In brief

Covid-19: Are young people coping?

COVID 19 depressed young people Monaco

Lockdown, curfew and social distancing. Young people in have had their sense of normality torn apart and these changes have taken a toll on their mental health. As France announces government funded sessions with psychologists will be available for children and teenagers emotionally suffering the effects of the pandemic, Monaco’s committee for education, youth and sports hopes to create a new position dedicated to young people’s mental health.

According to a recent survey conducted by the French newspaper L’Étudiant, alongside BVA and Orange, 74% of young French people, aged between 15 and 20, said they felt less motivated and 71% said they felt like dropping out, due to the Covid-19 pandemic. In France, Emmanuel Macron announced on the 14 April that every depressed child or teenager will be able to claim ten government funded sessions with a psychologist. In 2020, 40% of French parents noticed their children were showing signs of distress during the first lockdown, according to an article published on the 14 April by French newspaper Le Monde.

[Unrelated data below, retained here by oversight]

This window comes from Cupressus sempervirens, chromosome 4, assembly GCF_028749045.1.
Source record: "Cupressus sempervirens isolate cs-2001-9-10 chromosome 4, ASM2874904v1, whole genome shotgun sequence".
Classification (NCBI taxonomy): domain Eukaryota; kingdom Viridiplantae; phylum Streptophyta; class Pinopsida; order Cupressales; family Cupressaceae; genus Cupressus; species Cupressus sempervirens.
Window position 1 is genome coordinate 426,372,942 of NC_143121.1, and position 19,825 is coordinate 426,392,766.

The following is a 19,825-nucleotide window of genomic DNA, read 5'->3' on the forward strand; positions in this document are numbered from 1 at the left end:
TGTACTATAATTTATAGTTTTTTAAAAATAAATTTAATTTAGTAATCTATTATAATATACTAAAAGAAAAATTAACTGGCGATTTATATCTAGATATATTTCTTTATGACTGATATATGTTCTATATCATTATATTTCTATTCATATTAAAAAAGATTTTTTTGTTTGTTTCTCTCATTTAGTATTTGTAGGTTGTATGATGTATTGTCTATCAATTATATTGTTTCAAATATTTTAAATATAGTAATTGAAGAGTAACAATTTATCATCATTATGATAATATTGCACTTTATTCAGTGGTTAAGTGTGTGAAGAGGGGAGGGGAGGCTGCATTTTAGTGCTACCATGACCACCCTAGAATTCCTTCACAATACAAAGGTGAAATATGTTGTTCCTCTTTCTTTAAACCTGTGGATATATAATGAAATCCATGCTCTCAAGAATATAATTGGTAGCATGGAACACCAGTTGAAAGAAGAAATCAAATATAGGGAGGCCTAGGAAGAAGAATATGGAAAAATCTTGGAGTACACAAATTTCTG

A worrying deterioration in young people’s mental health

In Monaco, young people’s mental health is suffering just as much. “This health crisis is unique in that we don’t know when it will end and we are continually asking young people to make sacrifices, be it with their education or their freedom out in public,” explained Marc Mourou, President of the Committee for education, youth and sport, during an interview with the newspaper Monaco Hebdo, on the 31 March. “Young people have really felt the effects on their mental health, careers, and their social lives,” he added. “Therefore, with the President of the National Council, Stéphane Valeri, we decided, during the public session on the 10 March, to create a new position: an interministerial representative responsible for young people. Now, all questions relating to the services on offer can be handled in an interdisciplinary, and therefore more effective way.”

>> READ ALSO: Covid-19: the silent pandemic of mental health drags on